Amberley Publishing's increasingly comprehensive "Through Time" series works to a highly effective basic formula. You take a series of old pictures of a subject, set them against a series of modern pictures of the same subject, add detailed captions, and perhaps explanatory text. "The subject" can vary from individual towns and areas right through to entire cities. We've always felt that the series has been at its best when the subject was compact enough to allow a fairly detailed and comprehensive coverage, and when it was intrinsically interesting enough to keep you turning the page.
Michael Meighan's "Glasgow Central Station Through Time" represents the series at its best. Glasgow Central Station gives the book a clear point of focus; is compact enough to allow the author to cover it in considerable detail; and as for its intrinsic interest, who doesn't love a railway station, especially a railway station whose many changes over the years are emblematic of the city which it serves? Add in an author who has written many books about different aspects of the city of Glasgow and the people who live and work here, and you are on to a winner.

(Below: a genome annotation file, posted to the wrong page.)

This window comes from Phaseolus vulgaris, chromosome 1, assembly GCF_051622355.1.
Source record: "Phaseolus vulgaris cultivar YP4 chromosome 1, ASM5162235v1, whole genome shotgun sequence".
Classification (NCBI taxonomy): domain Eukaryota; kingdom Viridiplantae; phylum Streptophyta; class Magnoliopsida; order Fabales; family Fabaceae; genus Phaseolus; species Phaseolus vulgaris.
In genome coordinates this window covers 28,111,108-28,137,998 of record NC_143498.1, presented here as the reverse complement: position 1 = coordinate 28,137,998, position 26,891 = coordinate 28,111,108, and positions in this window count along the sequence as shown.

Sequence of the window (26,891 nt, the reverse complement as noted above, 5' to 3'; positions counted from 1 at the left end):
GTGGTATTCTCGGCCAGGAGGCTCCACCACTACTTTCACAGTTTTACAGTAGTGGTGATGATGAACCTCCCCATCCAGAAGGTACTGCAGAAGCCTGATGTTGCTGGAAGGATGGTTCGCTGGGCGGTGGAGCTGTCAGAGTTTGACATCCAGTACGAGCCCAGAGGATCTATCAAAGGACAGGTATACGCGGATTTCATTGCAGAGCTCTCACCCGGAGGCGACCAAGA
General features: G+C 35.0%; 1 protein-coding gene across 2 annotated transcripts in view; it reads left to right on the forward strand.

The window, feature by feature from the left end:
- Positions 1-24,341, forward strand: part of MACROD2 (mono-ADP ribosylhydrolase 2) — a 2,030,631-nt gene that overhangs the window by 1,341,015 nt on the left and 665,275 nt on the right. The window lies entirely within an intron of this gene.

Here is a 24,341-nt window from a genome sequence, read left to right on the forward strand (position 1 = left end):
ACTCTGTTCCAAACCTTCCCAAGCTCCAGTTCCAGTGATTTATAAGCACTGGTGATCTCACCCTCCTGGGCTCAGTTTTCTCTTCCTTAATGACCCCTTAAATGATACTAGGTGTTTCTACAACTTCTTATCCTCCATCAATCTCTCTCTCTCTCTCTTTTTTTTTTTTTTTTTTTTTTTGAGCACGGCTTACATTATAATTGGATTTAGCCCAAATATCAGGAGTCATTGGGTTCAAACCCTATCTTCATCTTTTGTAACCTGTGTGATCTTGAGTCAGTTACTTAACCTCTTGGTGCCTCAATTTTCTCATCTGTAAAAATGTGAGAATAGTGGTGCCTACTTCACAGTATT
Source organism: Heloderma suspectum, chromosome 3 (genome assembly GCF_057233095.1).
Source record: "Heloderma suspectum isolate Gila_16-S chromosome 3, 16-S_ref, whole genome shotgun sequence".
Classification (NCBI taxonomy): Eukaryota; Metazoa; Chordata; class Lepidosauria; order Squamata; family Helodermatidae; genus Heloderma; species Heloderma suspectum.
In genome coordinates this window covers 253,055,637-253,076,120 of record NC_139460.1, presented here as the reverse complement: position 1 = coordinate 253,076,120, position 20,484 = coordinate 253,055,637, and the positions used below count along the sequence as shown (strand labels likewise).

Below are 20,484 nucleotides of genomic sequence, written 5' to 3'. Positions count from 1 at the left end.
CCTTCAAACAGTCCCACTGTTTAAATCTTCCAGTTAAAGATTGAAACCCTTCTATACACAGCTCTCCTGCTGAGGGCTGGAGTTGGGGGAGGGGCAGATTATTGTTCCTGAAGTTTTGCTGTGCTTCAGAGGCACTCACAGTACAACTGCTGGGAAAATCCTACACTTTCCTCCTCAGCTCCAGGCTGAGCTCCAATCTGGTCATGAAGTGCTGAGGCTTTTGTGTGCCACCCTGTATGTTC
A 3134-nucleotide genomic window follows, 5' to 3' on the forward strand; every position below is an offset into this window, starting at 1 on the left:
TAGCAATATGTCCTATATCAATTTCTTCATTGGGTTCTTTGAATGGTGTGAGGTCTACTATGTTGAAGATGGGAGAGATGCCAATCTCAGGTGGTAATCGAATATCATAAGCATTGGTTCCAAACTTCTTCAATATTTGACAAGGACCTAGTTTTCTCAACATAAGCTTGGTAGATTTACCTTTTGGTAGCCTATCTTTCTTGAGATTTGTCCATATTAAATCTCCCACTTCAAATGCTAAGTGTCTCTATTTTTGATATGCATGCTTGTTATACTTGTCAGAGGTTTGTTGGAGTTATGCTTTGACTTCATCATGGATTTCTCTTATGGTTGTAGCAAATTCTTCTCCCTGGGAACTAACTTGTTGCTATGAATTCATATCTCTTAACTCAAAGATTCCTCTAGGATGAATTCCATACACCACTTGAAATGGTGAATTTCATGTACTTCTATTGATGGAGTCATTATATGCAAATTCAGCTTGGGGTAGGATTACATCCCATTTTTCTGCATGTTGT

What you find between the covers of this book is, in effect, a highly illustrated history of Glasgow Central Station and its immediate surroundings. The book is organised into a series of logical themes. There is a little background about Glasgow itself, and especially its railways, before you move on to the story of Central Station, which opened in 1879. It's at this point that you begin to appreciate another benefit of the choice of subject: the station's entire history lies within the photographic era, so every stage of its development can be illustrated. Subsequent chapters look at the area around the station; at the fluctuating fortunes of the Grand Central Hotel; at the railway bridges over the River Clyde; at the trains that have used the station over the years; and at Central Station Low Level. This is a "must read" book for anyone who's ever passed through Central Station, or who is interested in its considerable impact on this part of Glasgow.